* I am thrilled to note that I fixed my icemaker today. You know that little restraining bar (looks like) that goes up or down and turns it off or on? It had popped out on one side and I was back to this dangerous sorcerer's-apprentice situation with my icemaker: Constantly churning out cubes that would fly out of the freezer every time I opened the door. More more more more more be careful what you wish for. Anyhow, I finally really fixed it and, um, it's exciting. It really is. Okay, I don't think it really is, even with that...action shot. But at least I can go on vacation now. Seriously. Apartment would have filled up with cubes like a cartoon. Hey, maybe that cute Bugs Bunny penguin would come. I LOVE that penguin.

* I finally had the Texas chili I've been craving--I made it. Not an onion, bean or piece of garlic in sight. Instead lots and lots of cumin, chili powder, paprika, oregano, some tomato sauce, and three, count em three, kinds of cow. Tons of it. Chuck, stew meat and ground beef (it was the result of miscalculations, but rilly good). I've been eating it on brown rice for a week and it rawked.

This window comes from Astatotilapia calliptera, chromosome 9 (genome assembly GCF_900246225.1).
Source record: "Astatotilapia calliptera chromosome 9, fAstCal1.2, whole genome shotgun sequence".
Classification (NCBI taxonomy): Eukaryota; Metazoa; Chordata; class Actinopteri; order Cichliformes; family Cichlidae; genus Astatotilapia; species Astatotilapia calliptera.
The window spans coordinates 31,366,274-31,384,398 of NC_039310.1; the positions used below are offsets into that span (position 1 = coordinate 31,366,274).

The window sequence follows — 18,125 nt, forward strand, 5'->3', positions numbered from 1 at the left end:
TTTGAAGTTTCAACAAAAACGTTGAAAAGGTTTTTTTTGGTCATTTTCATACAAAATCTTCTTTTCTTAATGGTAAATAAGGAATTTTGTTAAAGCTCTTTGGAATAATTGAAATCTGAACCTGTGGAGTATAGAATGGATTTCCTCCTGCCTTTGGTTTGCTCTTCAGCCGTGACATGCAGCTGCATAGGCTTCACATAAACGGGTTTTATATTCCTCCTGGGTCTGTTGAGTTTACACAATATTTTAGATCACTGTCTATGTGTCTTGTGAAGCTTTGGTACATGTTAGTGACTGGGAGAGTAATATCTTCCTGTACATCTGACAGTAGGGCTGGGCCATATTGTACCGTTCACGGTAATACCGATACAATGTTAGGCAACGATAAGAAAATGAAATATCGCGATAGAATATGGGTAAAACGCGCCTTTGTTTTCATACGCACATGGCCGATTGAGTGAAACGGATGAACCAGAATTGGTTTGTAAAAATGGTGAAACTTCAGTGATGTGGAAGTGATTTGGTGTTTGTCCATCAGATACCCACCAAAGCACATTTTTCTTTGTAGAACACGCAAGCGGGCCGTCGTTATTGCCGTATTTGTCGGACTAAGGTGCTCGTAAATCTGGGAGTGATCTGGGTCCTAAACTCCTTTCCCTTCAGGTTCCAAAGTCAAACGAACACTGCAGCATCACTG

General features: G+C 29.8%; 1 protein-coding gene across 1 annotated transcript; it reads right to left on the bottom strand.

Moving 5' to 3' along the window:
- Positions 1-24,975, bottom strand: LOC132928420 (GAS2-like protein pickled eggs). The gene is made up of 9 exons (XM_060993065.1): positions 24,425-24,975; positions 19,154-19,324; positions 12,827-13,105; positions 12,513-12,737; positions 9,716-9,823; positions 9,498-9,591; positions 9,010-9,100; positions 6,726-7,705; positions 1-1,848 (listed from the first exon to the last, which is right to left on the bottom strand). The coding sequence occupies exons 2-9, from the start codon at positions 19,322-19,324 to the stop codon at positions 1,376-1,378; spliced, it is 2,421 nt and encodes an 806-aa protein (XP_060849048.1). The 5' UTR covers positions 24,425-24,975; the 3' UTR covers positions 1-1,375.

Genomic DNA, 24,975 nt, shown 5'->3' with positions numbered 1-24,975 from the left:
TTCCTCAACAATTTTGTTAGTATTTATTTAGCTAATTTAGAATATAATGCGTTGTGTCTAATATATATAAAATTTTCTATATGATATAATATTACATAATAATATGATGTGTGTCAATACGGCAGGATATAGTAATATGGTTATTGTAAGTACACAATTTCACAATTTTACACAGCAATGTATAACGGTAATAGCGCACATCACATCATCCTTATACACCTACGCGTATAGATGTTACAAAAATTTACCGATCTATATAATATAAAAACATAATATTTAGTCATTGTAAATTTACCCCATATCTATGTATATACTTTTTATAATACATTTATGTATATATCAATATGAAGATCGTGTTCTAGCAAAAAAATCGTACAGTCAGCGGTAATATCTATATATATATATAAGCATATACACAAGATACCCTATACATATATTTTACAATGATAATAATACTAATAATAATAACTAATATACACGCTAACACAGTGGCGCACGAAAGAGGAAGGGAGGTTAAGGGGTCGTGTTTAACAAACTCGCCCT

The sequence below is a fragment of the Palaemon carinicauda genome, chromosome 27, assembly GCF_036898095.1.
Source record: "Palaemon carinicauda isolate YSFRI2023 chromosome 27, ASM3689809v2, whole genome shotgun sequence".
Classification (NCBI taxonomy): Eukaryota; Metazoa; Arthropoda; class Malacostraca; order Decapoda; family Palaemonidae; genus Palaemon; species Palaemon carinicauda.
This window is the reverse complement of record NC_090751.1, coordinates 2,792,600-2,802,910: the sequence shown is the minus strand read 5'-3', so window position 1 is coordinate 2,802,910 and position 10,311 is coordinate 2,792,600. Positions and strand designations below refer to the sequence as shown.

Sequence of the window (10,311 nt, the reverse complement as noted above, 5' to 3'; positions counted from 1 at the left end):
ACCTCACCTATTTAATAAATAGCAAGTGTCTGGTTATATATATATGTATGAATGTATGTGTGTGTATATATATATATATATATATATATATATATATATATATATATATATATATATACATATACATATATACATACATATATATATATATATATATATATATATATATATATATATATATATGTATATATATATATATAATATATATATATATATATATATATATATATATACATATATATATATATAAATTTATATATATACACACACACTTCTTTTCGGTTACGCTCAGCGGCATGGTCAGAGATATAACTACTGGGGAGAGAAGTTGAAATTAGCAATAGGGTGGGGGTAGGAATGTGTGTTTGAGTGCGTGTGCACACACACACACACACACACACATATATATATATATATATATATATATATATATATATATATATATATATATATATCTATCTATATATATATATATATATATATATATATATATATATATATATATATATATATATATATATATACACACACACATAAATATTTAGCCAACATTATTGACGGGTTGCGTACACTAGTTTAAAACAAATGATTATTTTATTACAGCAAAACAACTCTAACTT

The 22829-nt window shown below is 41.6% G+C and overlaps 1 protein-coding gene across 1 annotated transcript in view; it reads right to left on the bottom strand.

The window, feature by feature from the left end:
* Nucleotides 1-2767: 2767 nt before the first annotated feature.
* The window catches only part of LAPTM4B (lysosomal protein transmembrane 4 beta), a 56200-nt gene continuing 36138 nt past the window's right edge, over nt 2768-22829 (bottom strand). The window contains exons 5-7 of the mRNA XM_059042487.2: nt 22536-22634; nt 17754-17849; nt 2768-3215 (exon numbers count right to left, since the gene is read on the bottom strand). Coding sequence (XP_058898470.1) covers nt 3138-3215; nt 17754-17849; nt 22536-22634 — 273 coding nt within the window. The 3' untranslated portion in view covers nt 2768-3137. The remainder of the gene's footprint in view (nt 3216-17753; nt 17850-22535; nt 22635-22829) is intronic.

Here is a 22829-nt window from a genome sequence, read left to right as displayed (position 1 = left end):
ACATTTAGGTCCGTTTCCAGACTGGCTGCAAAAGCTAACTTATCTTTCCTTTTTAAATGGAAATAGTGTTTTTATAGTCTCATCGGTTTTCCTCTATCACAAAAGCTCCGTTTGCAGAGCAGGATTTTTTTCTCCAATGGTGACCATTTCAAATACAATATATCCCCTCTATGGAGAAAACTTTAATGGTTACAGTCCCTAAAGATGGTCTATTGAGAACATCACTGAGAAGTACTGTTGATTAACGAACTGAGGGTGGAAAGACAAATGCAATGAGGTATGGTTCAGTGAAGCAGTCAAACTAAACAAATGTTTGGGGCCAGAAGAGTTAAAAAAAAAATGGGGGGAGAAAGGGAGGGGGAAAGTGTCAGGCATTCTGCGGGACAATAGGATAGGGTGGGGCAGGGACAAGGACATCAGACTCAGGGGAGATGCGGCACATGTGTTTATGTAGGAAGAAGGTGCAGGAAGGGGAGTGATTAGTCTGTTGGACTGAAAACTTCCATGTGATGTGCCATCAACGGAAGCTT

* There is something very...oliversachs-y (I thought to myself this a.m.) about cracking eggs. I always have to *think* about what I'm doing. Is *where* you crack the egg where you put the contents? Or do you crack it where you throw the shell? It sounds stupid, but it's a little noninstinctive. Do I crack these eggs into the bowl they were just in? Does anybody but me understand this? It has something to do with protecting eggs, then smashing them open and needing two immediate homes for the precious contents and shells that are now trash. As I was thinking about all this, I cleanly cracked my first egg right into the sink. Doh! Really dumb.